End of an Era
October 13, 2014
“An era is ending: for over half a decade, nearly worldwide, zero interest rates suppressed volatilities. That is over. More and exciting volatilities lie ahead.” – David Kotok, October 5, 2014
The third quarter ended eventfully with a resurgence in world-wide volatility in stock prices, interest rates, currencies and commodities. This volatility carried over into October as most days so far the Dow has experienced 100 to 200 point swings rather routinely. A lack of global liquidity has also created a resurgence of volatility as the Federal Reserve wraps up its quantitative easing (QE) program. It’s no secret that QE aids global liquidity and risk assets such as stocks. Cross-currents in Central Bank policies also add to volatility. The US and the UK are now looking over the horizon and deciding when to start raising interest rates from zero bound. Meanwhile, Europe and Japan remain at zero and are looking for more ways to add to their own quantitative easing programs.
The end of the quarter also saw the hasty exit of Bill Gross from PIMCO, which no doubt added to volatility as PIMCO manages more than $2 trillion in global assets. In his first letter to clients at his new firm Janus, Gross echoed his views while at PIMCO saying current financial markets are “artificially priced.” It’s hard to argue as he notes there is nothing normal about a 2-year German government bond yielding “minus” .10%. That’s right, investors are paying the German government to hold their money!
Volatility is nothing new in financial markets. One only needs to look at the S&P 500 since 1997 (see figure 1 below). The market has seen its share of volatility in the recent past. What’s been interesting during the past few weeks has been the reaction to all the added volatility. Pullbacks anywhere from 5 to 10% in stocks is a very normal phenomenon. US stocks are only 5-7% off their 52-week highs and international markets have come further off their highs, around 12%. The global stock market is up 10% annually over the past 5 years and returned a healthy 23% during 2014. It’s not unusual for markets to take a “collective breath” after such a strong year in 2013. What’s also possible is many investors continue to suffer from “recency bias” as the fear of the 2008/2009 recession remains in the forefront of their minds.
Figure 1: S&P 500 Index at Inflection Points
Source: JP Morgan
So how do you combat volatility in a portfolio and still maintain a long-term view? A manager that I have used for many years, Jeffrey Gundlach, has said
“The trick is to take risks and be paid for taking those risks, but to take a diversified basket of risks in a portfolio.”
What Gundlach is communicating is not to blindly invest in risky assets just to seek higher returns, but to be selective in how and where you take your risks. In every market environment there are opportunities. Markets are not perfectly efficient, but rather I believe, somewhat efficient. To me that means using a mix of both active and passive strategies in a portfolio.
Seek out active managers that can provide downside protection in stocks and other risk assets. In the bond market, especially in today’s market, look for low cost active managers that have the ability to “take risks and be paid for taking those risks.” Holding cash is also not a bad thing in many market environments. Cash can provide a “dry power” asset if and when markets enter a larger correction. One way to hold cash is through active managers. This takes away the need to force a decision from the asset allocation level to hold cash. Steve Romick at FPA Crescent for example, holds 45% of his portfolio in cash as of the end of the third quarter. Let the active managers make the cash decisions for you.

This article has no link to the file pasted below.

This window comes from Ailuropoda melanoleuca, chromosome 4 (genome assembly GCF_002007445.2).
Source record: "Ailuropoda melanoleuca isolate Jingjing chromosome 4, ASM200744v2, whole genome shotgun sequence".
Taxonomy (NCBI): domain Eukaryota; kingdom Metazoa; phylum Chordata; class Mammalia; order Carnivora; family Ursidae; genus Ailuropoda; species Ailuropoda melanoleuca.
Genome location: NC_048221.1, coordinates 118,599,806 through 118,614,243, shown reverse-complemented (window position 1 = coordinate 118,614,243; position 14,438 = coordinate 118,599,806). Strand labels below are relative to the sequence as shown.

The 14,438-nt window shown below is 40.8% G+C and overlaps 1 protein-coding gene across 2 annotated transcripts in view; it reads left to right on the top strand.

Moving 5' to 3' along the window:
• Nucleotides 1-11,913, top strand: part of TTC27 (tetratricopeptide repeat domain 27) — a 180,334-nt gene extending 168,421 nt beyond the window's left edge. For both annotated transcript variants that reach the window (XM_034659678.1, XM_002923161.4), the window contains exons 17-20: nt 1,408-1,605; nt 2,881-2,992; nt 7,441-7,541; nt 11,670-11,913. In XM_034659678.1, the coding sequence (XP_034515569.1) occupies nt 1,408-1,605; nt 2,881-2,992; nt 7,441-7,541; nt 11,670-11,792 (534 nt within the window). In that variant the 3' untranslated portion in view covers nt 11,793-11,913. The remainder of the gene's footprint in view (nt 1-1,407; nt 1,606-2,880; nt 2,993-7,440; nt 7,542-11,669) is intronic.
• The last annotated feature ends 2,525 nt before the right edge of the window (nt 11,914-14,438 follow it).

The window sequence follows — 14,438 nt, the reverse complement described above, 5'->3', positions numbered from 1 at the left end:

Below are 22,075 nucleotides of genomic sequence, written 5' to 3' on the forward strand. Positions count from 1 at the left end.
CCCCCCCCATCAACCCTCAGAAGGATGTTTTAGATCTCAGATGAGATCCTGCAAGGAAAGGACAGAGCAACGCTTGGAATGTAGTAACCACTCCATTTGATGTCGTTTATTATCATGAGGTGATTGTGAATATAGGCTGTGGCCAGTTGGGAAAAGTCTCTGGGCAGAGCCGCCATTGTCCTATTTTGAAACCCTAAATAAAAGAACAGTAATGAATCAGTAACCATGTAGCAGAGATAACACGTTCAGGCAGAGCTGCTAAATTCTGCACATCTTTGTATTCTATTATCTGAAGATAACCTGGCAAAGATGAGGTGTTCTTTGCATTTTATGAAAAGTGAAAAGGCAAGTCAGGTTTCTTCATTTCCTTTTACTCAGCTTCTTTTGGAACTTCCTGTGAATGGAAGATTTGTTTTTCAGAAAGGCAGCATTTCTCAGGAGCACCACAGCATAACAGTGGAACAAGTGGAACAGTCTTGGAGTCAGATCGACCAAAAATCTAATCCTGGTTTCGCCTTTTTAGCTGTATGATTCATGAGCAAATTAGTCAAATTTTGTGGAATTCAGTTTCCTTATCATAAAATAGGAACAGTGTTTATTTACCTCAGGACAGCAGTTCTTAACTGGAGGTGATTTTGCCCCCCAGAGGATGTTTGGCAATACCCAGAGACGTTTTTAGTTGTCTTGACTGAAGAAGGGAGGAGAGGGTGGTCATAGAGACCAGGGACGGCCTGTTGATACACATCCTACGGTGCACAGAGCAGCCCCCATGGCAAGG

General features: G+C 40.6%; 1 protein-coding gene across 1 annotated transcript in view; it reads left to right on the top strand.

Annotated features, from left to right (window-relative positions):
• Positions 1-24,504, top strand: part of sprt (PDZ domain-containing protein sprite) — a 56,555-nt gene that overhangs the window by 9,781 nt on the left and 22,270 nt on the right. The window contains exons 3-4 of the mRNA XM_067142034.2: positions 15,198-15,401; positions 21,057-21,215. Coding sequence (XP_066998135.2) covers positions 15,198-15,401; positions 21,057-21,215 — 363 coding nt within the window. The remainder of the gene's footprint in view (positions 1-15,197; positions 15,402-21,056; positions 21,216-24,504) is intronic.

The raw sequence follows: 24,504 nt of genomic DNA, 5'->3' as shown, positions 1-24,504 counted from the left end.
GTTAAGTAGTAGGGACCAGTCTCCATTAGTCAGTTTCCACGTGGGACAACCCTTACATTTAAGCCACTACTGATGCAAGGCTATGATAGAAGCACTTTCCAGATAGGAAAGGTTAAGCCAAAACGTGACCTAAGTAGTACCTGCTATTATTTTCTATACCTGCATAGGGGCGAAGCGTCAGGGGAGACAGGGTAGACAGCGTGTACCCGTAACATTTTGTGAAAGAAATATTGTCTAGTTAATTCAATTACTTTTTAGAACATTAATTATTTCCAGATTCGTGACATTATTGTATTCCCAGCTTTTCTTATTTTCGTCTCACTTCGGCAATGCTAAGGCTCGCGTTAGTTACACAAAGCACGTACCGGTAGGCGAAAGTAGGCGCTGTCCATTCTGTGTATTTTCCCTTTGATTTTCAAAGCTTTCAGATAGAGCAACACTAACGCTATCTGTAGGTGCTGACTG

The end of an era of zero-bound interest rates and quantitative easing may be beginning. If so, get used to added volatility in financial markets. Now more than ever is a time to be vigilant about the risks one takes, but still maintain a long-term perspective.
Markets By The Numbers
Global stocks ended the quarter down 2.3%. The weakest area of the market was developed international stocks as investors fretted over geopolitical risks, slowing growth and a risk of deflation in the Euro-zone. US stocks were once again the best performers with the S&P 500 rising 1.1% during the quarter. For the year, most markets are showing positive returns with small cap stocks bringing up the rear. Despite a volatile quarter, all markets have been in bull market mode for the past 5 ½ years and also higher than normal 10-year annualized returns. Keeping a long-term perspective is important.
Most U.S. bond markets were modestly higher during the quarter, while international bonds declined. Surprising most investors, the bond market has been very strong during 2014 with the Barclays Aggregate bond returning 4.1% year to date. As interest rates have consistently dropped over the past 10 years, bond prices have risen. With global interest rates near zero, the future looks less bright for the bond market. However, bonds deserve a place in any diversified portfolio.
The third quarter was a tale of two markets for commodities and the US dollar. Perhaps the most volatile of the markets, commodities suffered a 12% drop during the quarter. Commodities were hurt by a stronger dollar which rose 7.6% during the quarter, slowing global growth rates, and inflation near non-existent across the globe.
A balanced portfolio of 60% world stocks and 40% bonds declined 1.3% during the quarter and is higher by 3.9% so far this year. Despite the 2008/2009 global recession, a balanced portfolio has returned 6.2% annually since October of 2004.
Cumberland Advisors Commentary – Volatility. Available online http://cumber.com
JP Morgan Guide to the Markets – 4Q 2014. Available online http://jpmorganfunds.com
Investment Outlook – Bill Gross, October, 2014. Available online http://janus.com